Matthew Topping is a CoMPLEX PhD student at the UCL Ear Institute.
Insect-borne infectious diseases are one of the major plagues of humanity, annually causing millions of deaths. It always starts the same way: a female mosquito bites a human, infecting them with a disease-causing pathogen. Controlling mosquito populations and preventing them from biting humans is therefore a primary goal in global disease management.
Disease transmission is inextricably linked to the biology of mosquitoes. My PhD project will study the mechanosensory bases of mosquito blood-feeding behaviour. It seems very likely that, in order to insert their proboscis into the human skin, mosquitoes rely on sensory feedback from mechanosensory organs, like e.g. chordotonal organs (ChOs). We will test this by ablating chordotonal organ function using chordotonal-specific insecticides.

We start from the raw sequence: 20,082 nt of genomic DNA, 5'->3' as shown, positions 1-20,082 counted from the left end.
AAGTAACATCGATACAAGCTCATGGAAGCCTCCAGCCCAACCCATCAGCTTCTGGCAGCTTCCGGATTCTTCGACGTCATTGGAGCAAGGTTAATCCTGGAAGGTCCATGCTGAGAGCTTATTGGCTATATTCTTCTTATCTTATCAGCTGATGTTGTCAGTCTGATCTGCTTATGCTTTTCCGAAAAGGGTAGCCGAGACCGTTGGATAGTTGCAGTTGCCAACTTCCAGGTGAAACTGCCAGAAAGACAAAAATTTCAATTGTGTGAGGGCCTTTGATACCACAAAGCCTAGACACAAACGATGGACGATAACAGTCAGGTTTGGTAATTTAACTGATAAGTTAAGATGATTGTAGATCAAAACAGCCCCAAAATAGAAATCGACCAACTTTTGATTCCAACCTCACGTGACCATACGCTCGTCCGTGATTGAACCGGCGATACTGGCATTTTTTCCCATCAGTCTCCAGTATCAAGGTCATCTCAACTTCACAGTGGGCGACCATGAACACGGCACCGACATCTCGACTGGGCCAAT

Mechanosensory, and specifically chordotonal, signalling, however, is also a crucial component of the animals’ air-borne courtship, and copulatory, behaviour. The same strategy that impairs the animals’ ability to insert their probosces into human skin could thus also directly impact the animals’ reproduction rate.
Results and implications of these experiments will be analysed with newly devised computational models of disease transmission, using the degree of mechanosensory impairment as a novel model parameter. We anticipate that our approach will lead the way to new strategies of vector control.